How to Make the Transition from Pre-med to Medical Student

  • /Reviewed by: Amy Rontal, MD
  • Sahil Mehta, founder of MedSchoolCoach, reflects on his medical school experience and shares advice for students beginning medical school.

    We asked Sahil Mehta, founder of MedSchoolCoach, what advice he has for students beginning medical school. Below are several of Sahil’s reflections on his own medical school experience, how being in medical school differs from being in undergrad, and how practicing medicine differs from being in medical school.

    Your class size will be drastically smaller

    We asked Sahil how the atmosphere of medical school differed from undergrad. He told us, “the medical school experience is more similar to high school than college. As a college student you’re in a thousand person class if not more. All of a sudden, in med school you’re in this class of one hundred-fifty people.” With such a small class size, it’s no surprise that medical students get to know each other very well. “It’s a very interesting feeling because clearly there’s some people who are very close to you and other people who you might never want to talk to,” Sahil said. The size of your medical school class will have its pros and cons, but at the end of the day, “you’re all in the same boat. You all have one common goal, which is to learn this enormous amount of material.”

    You will be asked to memorize. A lot.

    “There really is an endless amount of material that every medical student has to learn in order to eventually take care of your patients.” One of the biggest differences between undergrad and medical school is the emphasis on committing a large volume of material to memory. Sahil told us that this emphasis often comes as a surprise to students with backgrounds in different disciplines. “One of the things I found really challenging was coming from an engineering background. For engineers, memorization is not something we do. I was always trained to think that memorizing things was not good.” Sahil told us that adapting to the kind of learning that medical school requires takes time. “On my first test, I did terribly,” he said. “All throughout college I had aced every test. I realized it takes a different type of study plan to attack your first year of med school.”

    All throughout college I had aced every test. I realized it takes a different type of study plan to attack your first year of med school.

    You will need to study independently, often with material not covered in class

    When it comes to studying, Sahil suggests that medical students shift away from the strategies you may have used while an undergrad. He recalls that tackling the large volume of material required a lot of self-guided studying, outside of class. Furthermore, Sahil says that while self-guided studying is essential to doing well in your classes, it is especially important when it comes to preparing for the boards. “I specifically remember that at my school, the faculty always said, ‘we don’t teach to the boards,’” he said, “that was code for ‘you are all on your own, and good luck.’” In other words, don’t expect your classes alone to prepare you for these important tests.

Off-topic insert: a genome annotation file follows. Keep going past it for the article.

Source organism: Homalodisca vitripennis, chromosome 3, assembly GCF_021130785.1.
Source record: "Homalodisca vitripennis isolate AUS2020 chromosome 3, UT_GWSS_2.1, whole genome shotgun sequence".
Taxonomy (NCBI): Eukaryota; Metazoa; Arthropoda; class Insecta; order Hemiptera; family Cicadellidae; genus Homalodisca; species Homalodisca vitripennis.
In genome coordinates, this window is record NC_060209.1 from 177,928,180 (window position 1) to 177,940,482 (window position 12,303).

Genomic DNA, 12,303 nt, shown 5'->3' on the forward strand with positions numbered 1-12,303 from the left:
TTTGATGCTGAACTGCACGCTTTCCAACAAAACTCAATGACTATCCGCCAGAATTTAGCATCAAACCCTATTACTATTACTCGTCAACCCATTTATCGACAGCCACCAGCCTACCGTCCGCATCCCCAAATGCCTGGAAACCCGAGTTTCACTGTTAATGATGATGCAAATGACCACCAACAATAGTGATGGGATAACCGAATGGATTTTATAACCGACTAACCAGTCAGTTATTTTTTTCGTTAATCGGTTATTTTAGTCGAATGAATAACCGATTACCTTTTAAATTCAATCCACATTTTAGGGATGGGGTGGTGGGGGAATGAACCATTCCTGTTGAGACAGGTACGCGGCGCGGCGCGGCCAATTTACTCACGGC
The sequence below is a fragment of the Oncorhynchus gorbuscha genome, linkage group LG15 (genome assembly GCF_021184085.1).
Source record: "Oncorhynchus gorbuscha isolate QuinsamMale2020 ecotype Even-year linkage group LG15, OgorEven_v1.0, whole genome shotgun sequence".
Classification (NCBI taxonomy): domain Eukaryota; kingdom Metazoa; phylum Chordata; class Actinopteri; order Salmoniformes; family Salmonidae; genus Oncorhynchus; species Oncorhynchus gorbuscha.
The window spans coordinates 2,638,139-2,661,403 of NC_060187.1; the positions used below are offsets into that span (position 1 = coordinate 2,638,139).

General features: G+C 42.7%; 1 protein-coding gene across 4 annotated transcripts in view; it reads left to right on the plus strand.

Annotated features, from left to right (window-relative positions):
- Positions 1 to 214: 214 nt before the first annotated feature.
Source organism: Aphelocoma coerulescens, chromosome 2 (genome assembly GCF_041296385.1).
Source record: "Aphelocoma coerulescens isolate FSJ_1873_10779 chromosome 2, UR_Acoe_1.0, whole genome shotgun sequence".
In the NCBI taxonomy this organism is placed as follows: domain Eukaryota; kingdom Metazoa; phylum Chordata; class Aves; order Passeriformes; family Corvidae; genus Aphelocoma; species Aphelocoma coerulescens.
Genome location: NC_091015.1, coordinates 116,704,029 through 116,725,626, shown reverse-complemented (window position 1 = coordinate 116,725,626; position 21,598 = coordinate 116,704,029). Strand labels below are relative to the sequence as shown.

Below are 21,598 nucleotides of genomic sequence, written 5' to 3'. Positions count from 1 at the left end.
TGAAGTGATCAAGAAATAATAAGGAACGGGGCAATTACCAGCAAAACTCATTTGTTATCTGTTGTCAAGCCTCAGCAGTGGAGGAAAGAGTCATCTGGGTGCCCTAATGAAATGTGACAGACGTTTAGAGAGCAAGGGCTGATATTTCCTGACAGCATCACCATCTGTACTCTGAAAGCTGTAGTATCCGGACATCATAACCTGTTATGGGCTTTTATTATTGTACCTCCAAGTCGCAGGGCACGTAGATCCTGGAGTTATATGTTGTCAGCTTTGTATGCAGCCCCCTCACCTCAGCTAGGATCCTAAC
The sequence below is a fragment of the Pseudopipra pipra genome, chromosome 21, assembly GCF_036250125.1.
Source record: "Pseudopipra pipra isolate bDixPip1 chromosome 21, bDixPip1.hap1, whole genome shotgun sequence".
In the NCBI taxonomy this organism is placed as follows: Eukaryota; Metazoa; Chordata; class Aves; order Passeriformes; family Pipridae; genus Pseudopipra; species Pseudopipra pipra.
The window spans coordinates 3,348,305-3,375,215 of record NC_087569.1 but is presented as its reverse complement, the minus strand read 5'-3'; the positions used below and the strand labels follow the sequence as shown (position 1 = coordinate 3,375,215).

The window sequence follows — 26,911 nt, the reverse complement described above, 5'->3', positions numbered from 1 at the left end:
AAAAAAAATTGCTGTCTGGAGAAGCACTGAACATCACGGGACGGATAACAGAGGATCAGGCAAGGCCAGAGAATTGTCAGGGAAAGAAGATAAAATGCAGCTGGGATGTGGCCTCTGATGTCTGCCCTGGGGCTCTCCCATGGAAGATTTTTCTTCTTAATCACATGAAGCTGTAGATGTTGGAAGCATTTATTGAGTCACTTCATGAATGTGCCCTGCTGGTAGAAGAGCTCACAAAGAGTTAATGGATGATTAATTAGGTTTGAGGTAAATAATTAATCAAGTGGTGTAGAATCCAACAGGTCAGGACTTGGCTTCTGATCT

Studying for your classes and for the boards at the same time can be a lot to juggle. “Luckily, I believe most schools give students a few weeks off before the exams so students have a period for dedicated boards studying.” Sahil emphasized that developing skills for self-guided studying is essential to your success on the boards. “Unfortunately, boards scores make a huge difference. Doing poorly on one test will eliminate your possibility of getting into one of the more competitive specialties, like plastics or orthopedics.” With so much riding on the boards, self-studying is not just an accessory to your medical school education. It’s crucial.

    You will have incredible, once-in-a-lifetime opportunities

    “You definitely want to use your medical school years to explore everything,” Sahil suggested. “Once you get into residency, you’re never going to see what the other fields of medicine do. It’s very easy to get lazy as a fourth year med student because it’s typically very laid back. But that’s the time when you should go see a colonoscopy. You should go see an endoscopy. You should go see a coronary angiogram. These are all things that you may potentially never get to see again.” Medical students who understand procedures first-hand become doctors who can take better care of their patients. They can feel more confident in the advice they give and make the patient feel comfortable by knowing more about what each procedure entails in practice. “One hundred percent of our population over 50 should be getting colonoscopies,” Sahil explained. “If you are a family medicine doctor and you have never seen this procedure, how are you going to explain to your patients what it will be like?”

    As a med student, the hospital is your playground in a lot of ways.

    “Once you get into your specialization, you can’t get out in a lot of ways. You don’t have time. You don’t have the resources,” Sahil said, “If you are an internal medicine resident, it is unlikely you will say, ‘I’m going to go see the Whipple that’s being performed in OR today.’ That doesn’t happen. But, as a med student, the hospital is your playground in a lot of ways.”

    About the Author

    Sahil Mehta is the founder of MedSchoolCoach, which provides pre-med and medical school admissions consulting services, MCAT and USMLE/COMLEX tutoring, and unique products and experiences that help students become physicians.